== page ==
Message in a bottle  

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A message in a bottle is a form of communication whereby a message is sealed in a container (archetypically a glass bottle, but could be any medium, so long as it floats and remains waterproof) and released into the sea or ocean. Among other purposes they are used for scientific studies of ocean currents.



The first recorded messages in bottles were released around 310 BC by the Ancient Greek philosopher Theophrastus, as part of an experiment to show that the Mediterranean Sea was formed by the inflowing Atlantic Ocean.

On his return to Spain following his first voyage to the New World, Christopher Columbus's ship entered a severe storm. Columbus threw a report of his discovery along with a note asking it to be passed on to the Queen of Castile, in a sealed cask into the sea, hoping the news would make it back even if he did not survive. Columbus did survive and the sealed report was never found, or, at least, its discovery never reported.

In the 16th century, the English navy, among others, used bottle messages to send ashore information about enemy positions. Queen Elizabeth I created an official position of "Uncorker of Ocean Bottles", and anyone else opening the bottles could face the death penalty.

In 1784 Chunosuke Matsuyama sent a message detailing his and 43 shipmates' shipwrecking in a bottle that washed ashore and was found by a Japanese seaweed collector in 1935, in the village of Hiraturemura, the birthplace of Chunosuke Matsuyama.

Since 1876, people have often used messages adrift in containers to communicate from the remote Scottish island of St Kilda.

In 1914, British World War I soldier Private Thomas Hughes tossed a green ginger beer bottle containing a letter to his wife into the English Channel. He was killed two days later fighting in France. In 1999, fisherman Steve Gowan dredged up the bottle in the River Thames. Although the intended recipient of the letter had died in 1979, it was delivered in 1999 to Private Hughes' 86-year old daughter living in New Zealand.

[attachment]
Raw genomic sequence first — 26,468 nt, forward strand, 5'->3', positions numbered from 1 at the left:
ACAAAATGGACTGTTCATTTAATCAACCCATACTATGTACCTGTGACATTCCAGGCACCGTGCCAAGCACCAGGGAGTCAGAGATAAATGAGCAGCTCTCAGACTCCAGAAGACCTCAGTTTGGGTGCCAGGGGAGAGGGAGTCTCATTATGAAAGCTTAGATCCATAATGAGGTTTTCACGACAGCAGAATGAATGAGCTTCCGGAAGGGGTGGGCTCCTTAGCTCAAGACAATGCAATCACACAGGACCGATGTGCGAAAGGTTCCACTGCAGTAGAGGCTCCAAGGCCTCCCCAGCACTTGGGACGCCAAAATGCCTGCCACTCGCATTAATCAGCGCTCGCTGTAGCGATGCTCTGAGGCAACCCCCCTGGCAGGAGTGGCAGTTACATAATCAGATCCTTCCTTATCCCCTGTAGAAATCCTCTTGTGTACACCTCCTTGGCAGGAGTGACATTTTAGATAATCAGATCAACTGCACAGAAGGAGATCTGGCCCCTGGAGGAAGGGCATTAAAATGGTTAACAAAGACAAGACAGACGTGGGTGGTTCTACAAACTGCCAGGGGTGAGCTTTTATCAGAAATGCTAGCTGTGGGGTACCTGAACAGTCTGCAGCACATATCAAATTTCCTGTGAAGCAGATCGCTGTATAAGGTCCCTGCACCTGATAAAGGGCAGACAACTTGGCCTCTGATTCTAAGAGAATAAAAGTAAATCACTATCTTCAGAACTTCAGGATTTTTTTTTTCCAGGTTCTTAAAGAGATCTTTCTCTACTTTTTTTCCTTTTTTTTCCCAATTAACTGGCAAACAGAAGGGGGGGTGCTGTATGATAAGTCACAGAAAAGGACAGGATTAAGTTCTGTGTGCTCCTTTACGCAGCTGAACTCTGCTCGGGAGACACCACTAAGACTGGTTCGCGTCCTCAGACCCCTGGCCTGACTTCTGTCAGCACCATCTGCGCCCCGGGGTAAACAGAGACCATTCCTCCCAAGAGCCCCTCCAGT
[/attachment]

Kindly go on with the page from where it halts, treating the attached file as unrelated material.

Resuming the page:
In February 1916 the doomed crew of Zeppelin L 19 dropped their last messages to their superiors and loved ones into the North Sea. These washed up on the Kattegat coast near Gothenburg, Sweden six months later.

In December 1945, American World War II veteran Frank Hayostek tossed a bottle over the side of his ship. It was recovered by an Irish milk maid, Breda O'Sullivan who set off an exchange of letters that lasted seven years before the two met. Amid an international media circus, the two were never able to get their romance off the ground.

In May 2005 eighty-eight shipwrecked migrants were rescued off the coast of Costa Rica. They had placed an SOS message in a bottle and tied it to one of the long lines of a passing fishing boat.

On June 10, 1914, a scientist from the Glasgow (Scotland) School of Navigation cast 1,890 bottles into the ocean to test undercurrents in the seas around Scotland. One of those bottles was recovered in 2012, and was confirmed by Guinness World Records to be the oldest message in a bottle ever found—98 years. The bottle was found east of Shetland by Andrew Leaper, skipper of the Shetland-based vessel Copious, the same fishing vessel involved in the previous record recovery.

That previous record was a find that spent 92 years 229 days at sea. A bottom drift bottle, numbered 423B, was released at 60° 50'N 00° 38'W (about halfway between Aberdeen, Scotland and the coast of Denmark) on April 25, 1914 and recovered by fisherman Mark Anderson of Bixter, Shetland, UK, on December 10, 2006.